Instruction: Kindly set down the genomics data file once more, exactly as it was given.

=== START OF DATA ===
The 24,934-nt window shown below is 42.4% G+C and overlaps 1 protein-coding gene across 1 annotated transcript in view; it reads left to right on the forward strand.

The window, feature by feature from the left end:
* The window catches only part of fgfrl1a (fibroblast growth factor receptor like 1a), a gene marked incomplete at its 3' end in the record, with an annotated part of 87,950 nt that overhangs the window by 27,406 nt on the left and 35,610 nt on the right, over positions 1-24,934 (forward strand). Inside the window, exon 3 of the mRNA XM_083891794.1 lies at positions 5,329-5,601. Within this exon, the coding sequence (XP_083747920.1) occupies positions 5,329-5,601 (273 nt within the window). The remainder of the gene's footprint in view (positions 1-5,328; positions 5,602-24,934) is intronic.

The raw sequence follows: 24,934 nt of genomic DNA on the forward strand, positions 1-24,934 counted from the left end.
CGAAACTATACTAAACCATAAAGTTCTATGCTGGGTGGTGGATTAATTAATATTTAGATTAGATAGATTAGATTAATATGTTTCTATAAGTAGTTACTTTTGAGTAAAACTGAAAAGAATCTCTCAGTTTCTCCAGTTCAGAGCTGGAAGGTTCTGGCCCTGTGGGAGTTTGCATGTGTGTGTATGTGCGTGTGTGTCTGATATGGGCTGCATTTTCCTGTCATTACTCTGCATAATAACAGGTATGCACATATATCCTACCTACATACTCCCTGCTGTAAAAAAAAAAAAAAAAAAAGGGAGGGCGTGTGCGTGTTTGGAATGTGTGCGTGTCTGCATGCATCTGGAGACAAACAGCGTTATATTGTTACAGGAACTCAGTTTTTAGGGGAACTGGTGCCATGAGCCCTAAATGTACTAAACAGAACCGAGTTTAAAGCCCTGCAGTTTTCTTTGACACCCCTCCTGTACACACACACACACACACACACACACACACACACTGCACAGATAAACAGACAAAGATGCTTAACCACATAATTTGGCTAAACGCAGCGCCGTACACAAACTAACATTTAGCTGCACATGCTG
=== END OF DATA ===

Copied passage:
The 24,934-nt window shown below is 42.4% G+C and overlaps 1 protein-coding gene across 1 annotated transcript in view; it reads left to right on the forward strand.

The window, feature by feature from the left end:
* The window catches only part of fgfrl1a (fibroblast growth factor receptor like 1a), a gene marked incomplete at its 3' end in the record, with an annotated part of 87,950 nt that overhangs the window by 27,406 nt on the left and 35,610 nt on the right, over positions 1-24,934 (forward strand). Inside the window, exon 3 of the mRNA XM_083891794.1 lies at positions 5,329-5,601. Within this exon, the coding sequence (XP_083747920.1) occupies positions 5,329-5,601 (273 nt within the window). The remainder of the gene's footprint in view (positions 1-5,328; positions 5,602-24,934) is intronic.

The raw sequence follows: 24,934 nt of genomic DNA on the forward strand, positions 1-24,934 counted from the left end.
CGAAACTATACTAAACCATAAAGTTCTATGCTGGGTGGTGGATTAATTAATATTTAGATTAGATAGATTAGATTAATATGTTTCTATAAGTAGTTACTTTTGAGTAAAACTGAAAAGAATCTCTCAGTTTCTCCAGTTCAGAGCTGGAAGGTTCTGGCCCTGTGGGAGTTTGCATGTGTGTGTATGTGCGTGTGTGTCTGATATGGGCTGCATTTTCCTGTCATTACTCTGCATAATAACAGGTATGCACATATATCCTACCTACATACTCCCTGCTGTAAAAAAAAAAAAAAAAAAAGGGAGGGCGTGTGCGTGTTTGGAATGTGTGCGTGTCTGCATGCATCTGGAGACAAACAGCGTTATATTGTTACAGGAACTCAGTTTTTAGGGGAACTGGTGCCATGAGCCCTAAATGTACTAAACAGAACCGAGTTTAAAGCCCTGCAGTTTTCTTTGACACCCCTCCTGTACACACACACACACACACACACACACACACACACTGCACAGATAAACAGACAAAGATGCTTAACCACATAATTTGGCTAAACGCAGCGCCGTACACAAACTAACATTTAGCTGCACATGCTG